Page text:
Cold extremities can be a sign of poor organ perfusion. A capillary refill time of more than 2 seconds is significant. The central-peripheral temperature gradient has long been used in surgical specialties as an early warning sign for hypovolaemia. When the difference between core (nasopharynx or tympanic) and peripheral (great toe) temperature increases, it is due to vasoconstriction. This can be a sign of hypovolaemia although pain, vasoactive drugs and central hypothermia are confounding variables.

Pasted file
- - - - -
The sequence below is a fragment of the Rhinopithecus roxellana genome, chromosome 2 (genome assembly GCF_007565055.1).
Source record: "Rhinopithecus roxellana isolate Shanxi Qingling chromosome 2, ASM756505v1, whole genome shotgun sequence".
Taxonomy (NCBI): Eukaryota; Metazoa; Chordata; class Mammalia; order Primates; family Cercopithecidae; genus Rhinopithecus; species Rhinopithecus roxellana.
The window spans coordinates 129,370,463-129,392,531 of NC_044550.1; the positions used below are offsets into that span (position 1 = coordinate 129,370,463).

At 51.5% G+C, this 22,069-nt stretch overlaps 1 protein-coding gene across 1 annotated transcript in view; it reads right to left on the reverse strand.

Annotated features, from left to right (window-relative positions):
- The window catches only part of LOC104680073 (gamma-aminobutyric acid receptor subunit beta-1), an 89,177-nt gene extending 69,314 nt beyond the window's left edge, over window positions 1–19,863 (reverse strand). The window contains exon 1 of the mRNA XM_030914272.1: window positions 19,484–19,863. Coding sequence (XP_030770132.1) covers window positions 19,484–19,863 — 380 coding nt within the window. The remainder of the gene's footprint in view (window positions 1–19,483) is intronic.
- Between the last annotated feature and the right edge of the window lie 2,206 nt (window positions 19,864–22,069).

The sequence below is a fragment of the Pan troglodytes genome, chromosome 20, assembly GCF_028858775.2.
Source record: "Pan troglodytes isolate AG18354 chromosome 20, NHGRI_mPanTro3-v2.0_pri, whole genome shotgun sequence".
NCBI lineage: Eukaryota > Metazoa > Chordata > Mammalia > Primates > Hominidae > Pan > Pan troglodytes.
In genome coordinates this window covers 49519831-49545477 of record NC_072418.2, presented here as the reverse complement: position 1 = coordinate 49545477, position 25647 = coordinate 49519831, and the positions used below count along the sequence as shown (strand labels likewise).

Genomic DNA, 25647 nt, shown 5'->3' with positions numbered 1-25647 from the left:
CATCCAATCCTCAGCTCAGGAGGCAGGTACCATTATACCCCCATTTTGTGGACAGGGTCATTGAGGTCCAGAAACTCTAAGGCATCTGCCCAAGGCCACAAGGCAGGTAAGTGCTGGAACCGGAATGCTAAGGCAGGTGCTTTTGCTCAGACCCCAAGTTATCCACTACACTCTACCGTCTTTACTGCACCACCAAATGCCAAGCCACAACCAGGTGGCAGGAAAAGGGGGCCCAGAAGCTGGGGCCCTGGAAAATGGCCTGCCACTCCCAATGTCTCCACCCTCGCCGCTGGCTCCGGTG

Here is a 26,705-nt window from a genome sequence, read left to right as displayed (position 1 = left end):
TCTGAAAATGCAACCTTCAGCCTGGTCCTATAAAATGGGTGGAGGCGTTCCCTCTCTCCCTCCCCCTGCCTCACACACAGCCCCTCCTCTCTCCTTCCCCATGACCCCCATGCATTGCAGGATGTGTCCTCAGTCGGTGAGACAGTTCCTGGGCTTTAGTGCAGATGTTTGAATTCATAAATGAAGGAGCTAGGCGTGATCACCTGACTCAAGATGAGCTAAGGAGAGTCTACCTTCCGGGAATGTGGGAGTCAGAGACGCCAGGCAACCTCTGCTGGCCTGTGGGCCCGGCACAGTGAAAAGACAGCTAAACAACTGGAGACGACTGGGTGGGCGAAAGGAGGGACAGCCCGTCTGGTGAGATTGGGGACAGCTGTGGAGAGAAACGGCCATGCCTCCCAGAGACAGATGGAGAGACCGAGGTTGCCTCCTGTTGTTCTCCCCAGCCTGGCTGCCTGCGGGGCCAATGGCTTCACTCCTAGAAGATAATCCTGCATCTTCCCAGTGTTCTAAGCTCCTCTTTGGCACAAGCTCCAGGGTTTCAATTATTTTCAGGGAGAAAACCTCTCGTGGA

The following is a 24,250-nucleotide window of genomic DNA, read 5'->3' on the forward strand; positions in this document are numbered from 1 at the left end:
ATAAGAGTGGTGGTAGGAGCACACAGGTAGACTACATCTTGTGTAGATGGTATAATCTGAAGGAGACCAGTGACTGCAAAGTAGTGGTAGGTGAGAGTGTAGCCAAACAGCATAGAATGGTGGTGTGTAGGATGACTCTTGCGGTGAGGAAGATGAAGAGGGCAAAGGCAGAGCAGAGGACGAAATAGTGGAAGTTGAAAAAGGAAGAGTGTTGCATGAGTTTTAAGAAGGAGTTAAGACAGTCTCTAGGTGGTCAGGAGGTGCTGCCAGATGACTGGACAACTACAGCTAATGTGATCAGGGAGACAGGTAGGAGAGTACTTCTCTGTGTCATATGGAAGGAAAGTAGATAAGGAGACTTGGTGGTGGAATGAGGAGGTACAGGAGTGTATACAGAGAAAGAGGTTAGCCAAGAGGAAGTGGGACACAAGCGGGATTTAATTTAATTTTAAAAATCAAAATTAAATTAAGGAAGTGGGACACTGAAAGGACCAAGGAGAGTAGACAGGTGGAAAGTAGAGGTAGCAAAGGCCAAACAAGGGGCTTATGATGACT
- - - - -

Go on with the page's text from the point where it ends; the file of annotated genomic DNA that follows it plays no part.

One study looked at whether physical examination alone in combination with biochemical markers could accurately diagnose hypoperfusion: 264 consecutive surgical intensive care patients were divided into two groups - those with cool extremities and those with warm extremities. Vital signs, arterial blood gases and lactate, haemoglobin, and PA catheter data were collected from these patients. There was no difference between the two groups with regard to heart rate, systolic blood pressure, pulmonary arterial occlusion pressure, haemoglobin, PaO2, or PaCO2. However cardiac output and pH were significantly lower in the cool extremity patients compared with the warm extremity patients. The investigators concluded that combining physical examination with serum bicarbonate and lactate readily identified patients with hypoperfusion.
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